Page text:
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The Trill of Victory, the Agony of the Feet - September 14

It's fall! Are you excited yet? I know I am. "Dancing with the Stars", "Survivor", the daily quizzers, and an end to this crazy summer weather in Carolina. I'm surprised that you're not ready for fall...

Well, even if you aren't, I have some premiere numbers for you in primetime, and here they are. First up, the reason why this is delayed...

Survivor Cooks...

So which side are you on in the great debate concerning "Survivor: Cook Islands"? Are you on the side that says that "it's just a game show and there are far more important things going on in the world"? Are you on the side that says "racism is not fodder for a game show"? Are you on the side that says "Hey, we have more minorities than we do white people this year! Let's bring it on!"? Are you on the side that couldn't give a rat's behind?

No matter what tribe of thought you ally yourself with, it all goes back to what was said in last week's column. I solely believe that Mark Burnett's sole purpose is, was, and always will be, was to generate a buzz around the show going into premiere week. Nothing more, nothing less. He didn't want to get people angry enough to write vitriols calling for the head of light entertainment. He didn't want to have to justify this position. He just wanted viewers.

Well, Mr. Burnett... Mission accomplished.

The show's premiere one week before the official start of the fall season racked up a time-slot winning 10.9/18 in the overnights, 17.71 million viewers, and a 6.3/20 among adults 18-49. Expect final numbers push that figure close to about what was scored last year with the premiere of "Survivor Guatemala" (which debuted to the following overnight ratings for households [11.2/18], viewers [17.78 million], and adults 18-49 [6.4/19] on Thursday, September 15, 2005), although you would've expected that with all the buzz flying around on the show, there'd be more viewers.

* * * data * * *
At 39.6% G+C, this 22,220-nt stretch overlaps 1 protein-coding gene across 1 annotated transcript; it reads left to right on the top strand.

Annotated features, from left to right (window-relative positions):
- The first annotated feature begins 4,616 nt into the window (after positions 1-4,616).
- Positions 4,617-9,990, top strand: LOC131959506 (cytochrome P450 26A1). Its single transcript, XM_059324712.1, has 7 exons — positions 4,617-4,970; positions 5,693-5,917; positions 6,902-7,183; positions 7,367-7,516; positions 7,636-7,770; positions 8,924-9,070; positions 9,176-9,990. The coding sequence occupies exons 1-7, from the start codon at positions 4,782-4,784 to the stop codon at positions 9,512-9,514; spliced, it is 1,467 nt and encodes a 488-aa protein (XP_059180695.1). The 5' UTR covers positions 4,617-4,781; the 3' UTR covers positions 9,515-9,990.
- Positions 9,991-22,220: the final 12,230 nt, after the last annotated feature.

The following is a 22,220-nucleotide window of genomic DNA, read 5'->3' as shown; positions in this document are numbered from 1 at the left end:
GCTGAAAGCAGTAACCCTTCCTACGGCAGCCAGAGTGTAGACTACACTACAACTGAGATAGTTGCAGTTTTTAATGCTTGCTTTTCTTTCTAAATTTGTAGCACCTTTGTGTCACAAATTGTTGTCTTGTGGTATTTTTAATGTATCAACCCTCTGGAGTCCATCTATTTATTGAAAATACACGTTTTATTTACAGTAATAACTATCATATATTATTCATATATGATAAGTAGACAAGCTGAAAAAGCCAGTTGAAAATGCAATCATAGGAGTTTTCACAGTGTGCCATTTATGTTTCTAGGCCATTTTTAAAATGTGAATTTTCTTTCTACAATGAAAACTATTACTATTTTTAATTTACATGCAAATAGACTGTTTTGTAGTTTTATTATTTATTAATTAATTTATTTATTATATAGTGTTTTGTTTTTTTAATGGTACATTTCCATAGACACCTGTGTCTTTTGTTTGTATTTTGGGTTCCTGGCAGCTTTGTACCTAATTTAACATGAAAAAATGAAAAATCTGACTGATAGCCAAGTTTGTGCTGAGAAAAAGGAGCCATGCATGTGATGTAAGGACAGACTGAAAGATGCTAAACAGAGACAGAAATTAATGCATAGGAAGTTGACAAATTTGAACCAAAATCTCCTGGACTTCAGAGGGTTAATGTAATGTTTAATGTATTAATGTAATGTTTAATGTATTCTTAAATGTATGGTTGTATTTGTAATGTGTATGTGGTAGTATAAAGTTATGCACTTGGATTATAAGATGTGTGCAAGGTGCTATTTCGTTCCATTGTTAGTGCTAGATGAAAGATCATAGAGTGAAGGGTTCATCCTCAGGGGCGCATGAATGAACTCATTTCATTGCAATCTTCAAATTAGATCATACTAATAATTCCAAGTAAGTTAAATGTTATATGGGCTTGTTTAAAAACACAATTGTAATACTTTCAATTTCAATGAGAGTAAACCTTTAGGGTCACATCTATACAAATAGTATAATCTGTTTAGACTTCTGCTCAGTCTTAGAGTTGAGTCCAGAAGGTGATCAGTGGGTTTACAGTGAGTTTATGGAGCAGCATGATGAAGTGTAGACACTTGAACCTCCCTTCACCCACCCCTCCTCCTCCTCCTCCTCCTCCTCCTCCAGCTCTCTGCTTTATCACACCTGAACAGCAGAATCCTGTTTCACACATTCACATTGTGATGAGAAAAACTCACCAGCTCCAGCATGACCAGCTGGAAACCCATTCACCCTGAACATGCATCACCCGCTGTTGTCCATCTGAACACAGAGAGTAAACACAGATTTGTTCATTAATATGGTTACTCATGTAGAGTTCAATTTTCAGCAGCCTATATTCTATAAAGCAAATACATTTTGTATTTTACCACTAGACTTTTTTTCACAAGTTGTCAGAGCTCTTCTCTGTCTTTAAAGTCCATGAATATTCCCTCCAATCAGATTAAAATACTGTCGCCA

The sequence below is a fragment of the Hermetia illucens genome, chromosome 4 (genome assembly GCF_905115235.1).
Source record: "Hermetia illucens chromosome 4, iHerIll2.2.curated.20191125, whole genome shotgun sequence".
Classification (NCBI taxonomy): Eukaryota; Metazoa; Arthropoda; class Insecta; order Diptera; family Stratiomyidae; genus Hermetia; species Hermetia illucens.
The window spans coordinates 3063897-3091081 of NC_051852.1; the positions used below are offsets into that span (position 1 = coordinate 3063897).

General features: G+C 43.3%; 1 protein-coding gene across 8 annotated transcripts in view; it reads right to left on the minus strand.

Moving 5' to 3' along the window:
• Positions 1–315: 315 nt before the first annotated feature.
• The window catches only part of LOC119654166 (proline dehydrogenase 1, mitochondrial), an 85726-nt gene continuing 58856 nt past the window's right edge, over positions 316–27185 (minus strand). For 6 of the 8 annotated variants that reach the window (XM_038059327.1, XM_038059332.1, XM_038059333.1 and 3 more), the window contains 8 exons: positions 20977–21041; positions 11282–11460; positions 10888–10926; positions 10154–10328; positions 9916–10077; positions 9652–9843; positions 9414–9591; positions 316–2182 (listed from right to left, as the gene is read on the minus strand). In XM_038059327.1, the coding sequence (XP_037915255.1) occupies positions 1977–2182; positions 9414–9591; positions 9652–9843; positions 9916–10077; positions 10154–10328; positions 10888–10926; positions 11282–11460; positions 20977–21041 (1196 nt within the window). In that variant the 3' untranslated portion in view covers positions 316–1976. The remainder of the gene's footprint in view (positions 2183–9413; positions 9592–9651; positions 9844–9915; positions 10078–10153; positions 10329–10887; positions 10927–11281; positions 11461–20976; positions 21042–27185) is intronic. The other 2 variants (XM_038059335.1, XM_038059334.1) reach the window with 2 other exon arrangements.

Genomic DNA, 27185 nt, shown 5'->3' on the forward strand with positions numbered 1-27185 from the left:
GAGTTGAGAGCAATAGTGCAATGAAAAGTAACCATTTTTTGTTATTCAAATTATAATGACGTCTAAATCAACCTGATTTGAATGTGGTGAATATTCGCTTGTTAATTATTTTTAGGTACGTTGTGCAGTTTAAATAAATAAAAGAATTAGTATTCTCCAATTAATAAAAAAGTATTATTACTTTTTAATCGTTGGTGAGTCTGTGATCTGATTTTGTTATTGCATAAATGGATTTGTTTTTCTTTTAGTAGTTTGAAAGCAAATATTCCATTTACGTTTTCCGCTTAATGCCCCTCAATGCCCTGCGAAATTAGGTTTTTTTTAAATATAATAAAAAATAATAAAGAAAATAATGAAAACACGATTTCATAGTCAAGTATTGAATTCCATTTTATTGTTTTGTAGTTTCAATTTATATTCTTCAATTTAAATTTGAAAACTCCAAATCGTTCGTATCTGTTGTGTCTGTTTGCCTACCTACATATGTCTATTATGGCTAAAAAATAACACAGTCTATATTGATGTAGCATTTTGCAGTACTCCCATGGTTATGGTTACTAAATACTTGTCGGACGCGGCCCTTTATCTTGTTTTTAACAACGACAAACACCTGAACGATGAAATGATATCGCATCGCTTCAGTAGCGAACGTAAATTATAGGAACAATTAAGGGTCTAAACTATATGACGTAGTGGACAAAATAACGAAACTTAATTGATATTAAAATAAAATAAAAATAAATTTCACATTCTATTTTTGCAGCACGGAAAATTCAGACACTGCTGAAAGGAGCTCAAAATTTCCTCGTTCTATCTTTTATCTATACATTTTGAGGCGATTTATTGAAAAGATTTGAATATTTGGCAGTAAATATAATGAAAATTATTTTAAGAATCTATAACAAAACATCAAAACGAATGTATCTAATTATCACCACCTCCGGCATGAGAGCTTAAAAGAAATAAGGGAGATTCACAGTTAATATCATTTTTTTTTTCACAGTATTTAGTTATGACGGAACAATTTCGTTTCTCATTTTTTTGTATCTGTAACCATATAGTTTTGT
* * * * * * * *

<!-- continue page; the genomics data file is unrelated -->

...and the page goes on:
I guess in the end, the show is the show, no matter how you divide it up.

If there is a silver lining to all of this, it's that the Cook Islands "Survivor" premiere scored more than the Exile Island premiere, 10.9/18 in households over 9.9/15.

Dancing Rocks...

If Tuesday night and Wednesday night are any indication, we may be in for the best season of "Dancing with the Stars" yet.

The Tuesday show, in which we met all of the dancers and their partners, scored thusly according to Mediaweek: 14.3/22 in the overnights, 20.06 million viewers and a 5.7/15 among adults 18-49, handily beating the final numbers for the season 2 premiere in January, which scored a 12.7/18, 17.46 million viewers, and 4.8/12 in adults 18-49) by 13 percent in the overnights, 2.60 million viewers and 19 percent among adults 18-49.

As for Wednesday, which saw Tucker Carlson being rightly handed his walking papers on a silver platter, the showing of a 12.2/19 in the overnights, 16.31 million viewers and a 4.1/12 among adults 18-49 defeated all oncomers.

Truly "Dancing with the Stars" is a true rarity, a summer show that sells itself and becomes a success in the regular season. And rightly so, because it is a quality production, especially given its live performances, its once-in-a-blue-moon technical gaffes, and, well, Samantha Harris.